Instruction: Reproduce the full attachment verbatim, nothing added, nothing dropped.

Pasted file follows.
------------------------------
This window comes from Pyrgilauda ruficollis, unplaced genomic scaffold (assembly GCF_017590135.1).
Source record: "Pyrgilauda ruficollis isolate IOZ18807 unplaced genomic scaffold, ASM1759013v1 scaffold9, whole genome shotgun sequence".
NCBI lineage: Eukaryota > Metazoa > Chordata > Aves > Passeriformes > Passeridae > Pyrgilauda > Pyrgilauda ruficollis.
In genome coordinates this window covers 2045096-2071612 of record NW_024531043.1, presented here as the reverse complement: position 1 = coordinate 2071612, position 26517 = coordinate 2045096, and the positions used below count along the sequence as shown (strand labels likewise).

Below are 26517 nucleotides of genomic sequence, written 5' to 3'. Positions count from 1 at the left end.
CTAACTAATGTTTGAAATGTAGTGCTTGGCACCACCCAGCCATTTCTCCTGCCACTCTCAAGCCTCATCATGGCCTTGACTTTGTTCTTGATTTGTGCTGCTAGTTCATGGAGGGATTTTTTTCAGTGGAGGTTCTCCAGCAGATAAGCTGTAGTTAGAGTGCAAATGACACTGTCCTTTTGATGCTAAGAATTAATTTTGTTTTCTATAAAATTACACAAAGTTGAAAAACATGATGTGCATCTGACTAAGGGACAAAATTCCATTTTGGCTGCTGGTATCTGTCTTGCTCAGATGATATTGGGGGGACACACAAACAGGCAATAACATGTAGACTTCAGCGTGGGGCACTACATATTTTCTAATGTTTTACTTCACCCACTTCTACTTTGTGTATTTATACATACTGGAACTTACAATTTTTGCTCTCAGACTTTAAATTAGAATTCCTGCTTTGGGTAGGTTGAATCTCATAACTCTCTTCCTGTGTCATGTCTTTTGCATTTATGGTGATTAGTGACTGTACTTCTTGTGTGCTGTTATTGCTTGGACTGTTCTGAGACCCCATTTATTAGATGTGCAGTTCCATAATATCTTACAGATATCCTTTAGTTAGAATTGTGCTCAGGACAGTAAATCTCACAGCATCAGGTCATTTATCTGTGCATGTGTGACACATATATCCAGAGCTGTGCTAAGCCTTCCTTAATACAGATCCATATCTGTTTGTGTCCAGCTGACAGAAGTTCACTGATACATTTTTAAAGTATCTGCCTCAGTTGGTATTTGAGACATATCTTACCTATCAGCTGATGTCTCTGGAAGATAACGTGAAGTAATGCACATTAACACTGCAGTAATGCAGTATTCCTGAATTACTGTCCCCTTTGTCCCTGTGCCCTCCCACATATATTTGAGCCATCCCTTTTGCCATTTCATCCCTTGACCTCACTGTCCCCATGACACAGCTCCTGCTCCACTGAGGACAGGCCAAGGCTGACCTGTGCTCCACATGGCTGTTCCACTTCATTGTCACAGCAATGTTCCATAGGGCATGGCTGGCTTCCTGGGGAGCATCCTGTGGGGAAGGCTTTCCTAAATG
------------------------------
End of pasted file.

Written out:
This window comes from Pyrgilauda ruficollis, unplaced genomic scaffold (assembly GCF_017590135.1).
Source record: "Pyrgilauda ruficollis isolate IOZ18807 unplaced genomic scaffold, ASM1759013v1 scaffold9, whole genome shotgun sequence".
NCBI lineage: Eukaryota > Metazoa > Chordata > Aves > Passeriformes > Passeridae > Pyrgilauda > Pyrgilauda ruficollis.
In genome coordinates this window covers 2045096-2071612 of record NW_024531043.1, presented here as the reverse complement: position 1 = coordinate 2071612, position 26517 = coordinate 2045096, and the positions used below count along the sequence as shown (strand labels likewise).

Below are 26517 nucleotides of genomic sequence, written 5' to 3'. Positions count from 1 at the left end.
CTAACTAATGTTTGAAATGTAGTGCTTGGCACCACCCAGCCATTTCTCCTGCCACTCTCAAGCCTCATCATGGCCTTGACTTTGTTCTTGATTTGTGCTGCTAGTTCATGGAGGGATTTTTTTCAGTGGAGGTTCTCCAGCAGATAAGCTGTAGTTAGAGTGCAAATGACACTGTCCTTTTGATGCTAAGAATTAATTTTGTTTTCTATAAAATTACACAAAGTTGAAAAACATGATGTGCATCTGACTAAGGGACAAAATTCCATTTTGGCTGCTGGTATCTGTCTTGCTCAGATGATATTGGGGGGACACACAAACAGGCAATAACATGTAGACTTCAGCGTGGGGCACTACATATTTTCTAATGTTTTACTTCACCCACTTCTACTTTGTGTATTTATACATACTGGAACTTACAATTTTTGCTCTCAGACTTTAAATTAGAATTCCTGCTTTGGGTAGGTTGAATCTCATAACTCTCTTCCTGTGTCATGTCTTTTGCATTTATGGTGATTAGTGACTGTACTTCTTGTGTGCTGTTATTGCTTGGACTGTTCTGAGACCCCATTTATTAGATGTGCAGTTCCATAATATCTTACAGATATCCTTTAGTTAGAATTGTGCTCAGGACAGTAAATCTCACAGCATCAGGTCATTTATCTGTGCATGTGTGACACATATATCCAGAGCTGTGCTAAGCCTTCCTTAATACAGATCCATATCTGTTTGTGTCCAGCTGACAGAAGTTCACTGATACATTTTTAAAGTATCTGCCTCAGTTGGTATTTGAGACATATCTTACCTATCAGCTGATGTCTCTGGAAGATAACGTGAAGTAATGCACATTAACACTGCAGTAATGCAGTATTCCTGAATTACTGTCCCCTTTGTCCCTGTGCCCTCCCACATATATTTGAGCCATCCCTTTTGCCATTTCATCCCTTGACCTCACTGTCCCCATGACACAGCTCCTGCTCCACTGAGGACAGGCCAAGGCTGACCTGTGCTCCACATGGCTGTTCCACTTCATTGTCACAGCAATGTTCCATAGGGCATGGCTGGCTTCCTGGGGAGCATCCTGTGGGGAAGGCTTTCCTAAATG